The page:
Effective November 2023, The Drug Supply Chain Security Act (DSCSA) states that companies in the U.S. pharma supply chain will no longer be required to pass Transaction Histories (TH) to their customers, but must have… “…systems and processes necessary to promptly facilitate gathering the information necessary to produce the transaction information for each transaction going back to the manufacturer.” The unique capabilities of transparency and connectivity of Blockchain will be a huge asset as the trading partners of the healthcare ecosystem meet the regulatory requirements with greater cost efficiency.

 

Validation and Payment of Claims

The healthcare industry is hampered by the absence of costs reported in a timely and legible format. This problem is a symptom of interoperability issues and complex agreements between providers, patients, health plans/payers and government regulators. The key financial mechanism for the healthcare system is the health plan claim. The claim process starts with the patient, who is required by law to possess medical coverage backed by a health plan. When a patient needs services from a provider (physician, hospital, pharmacy or nursing home), that provider utilizes the health plan as an intermediary to determine service fees, including member cost share and health plan cost share. In order to determine these cost shares, the health plan must first validate services received from the provider against the agreement they share, as well as any applicable regulatory requirements for that interaction. The potential to reduce processing time and friction, including compliance with contract terms, is considerable.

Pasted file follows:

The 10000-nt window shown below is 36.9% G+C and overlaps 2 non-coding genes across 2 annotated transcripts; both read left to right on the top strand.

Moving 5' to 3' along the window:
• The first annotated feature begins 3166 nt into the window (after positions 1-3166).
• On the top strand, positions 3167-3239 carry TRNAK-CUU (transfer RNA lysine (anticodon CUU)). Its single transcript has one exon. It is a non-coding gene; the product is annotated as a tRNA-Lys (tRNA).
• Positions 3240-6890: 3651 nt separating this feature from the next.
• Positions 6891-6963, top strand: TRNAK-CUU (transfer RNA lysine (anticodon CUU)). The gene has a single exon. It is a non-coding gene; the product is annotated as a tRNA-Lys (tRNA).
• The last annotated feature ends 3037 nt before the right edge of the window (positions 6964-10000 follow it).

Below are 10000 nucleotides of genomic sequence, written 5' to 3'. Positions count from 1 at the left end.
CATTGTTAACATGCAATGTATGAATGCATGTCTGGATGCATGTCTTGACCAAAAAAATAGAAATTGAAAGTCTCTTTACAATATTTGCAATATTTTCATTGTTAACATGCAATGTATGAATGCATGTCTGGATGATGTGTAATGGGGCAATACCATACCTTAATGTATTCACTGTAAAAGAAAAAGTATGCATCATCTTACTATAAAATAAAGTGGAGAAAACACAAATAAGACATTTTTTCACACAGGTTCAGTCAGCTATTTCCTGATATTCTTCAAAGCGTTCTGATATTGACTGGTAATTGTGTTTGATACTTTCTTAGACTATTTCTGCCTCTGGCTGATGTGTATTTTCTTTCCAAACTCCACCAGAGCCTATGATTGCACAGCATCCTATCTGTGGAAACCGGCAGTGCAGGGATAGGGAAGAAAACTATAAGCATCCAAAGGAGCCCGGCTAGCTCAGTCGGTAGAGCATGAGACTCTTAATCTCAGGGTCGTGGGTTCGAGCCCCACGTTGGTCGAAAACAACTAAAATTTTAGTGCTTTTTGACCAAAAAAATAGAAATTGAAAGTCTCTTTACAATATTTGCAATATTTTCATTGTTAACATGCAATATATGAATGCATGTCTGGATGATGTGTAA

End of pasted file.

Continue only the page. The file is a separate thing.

Global Trade Transactions

The supply chains that support global commerce of bio-pharma drugs is characterized by inefficient and outdated processes and technologies to facilitate the movement of goods and related payments from drug manufacturers to consumers. It has been reported by BIMCO that cross-¬border trade is valued at $17 trillion annually, where on average, shipments require 36 original documents, 240 copies and the involvement of 27 entities.

Blockchain shows great promise in achieving efficiency and accountability in both processing as well as movement of goods and associated financial transactions. Blockchain-based systems have the potential to reduce or eliminate the friction and costs of current intermediaries.

 

Counterfeit Drug Prevention and Detection

The preponderance of contaminated drugs lacking authentic or active ingredients, or labeled at the wrong dose, threatens human life. Counterfeit drugs are products that have been deliberately and fraudulently produced or mislabeled to make them appear authentic. Each year, it is estimated these criminal products cause the death of between 100,000 and one million people. It is estimated that 10%–30% of medicines sold in developing countries are counterfeit while the comparable number in the industrialized nations is 1%. The value of the counterfeit drug market annually exceeds $200 billion. Blockchain enables the secure tracking of legal drugs and their financial transactions between trading partners.

Leave a Reply

Your email address will not be published. Required fields are marked *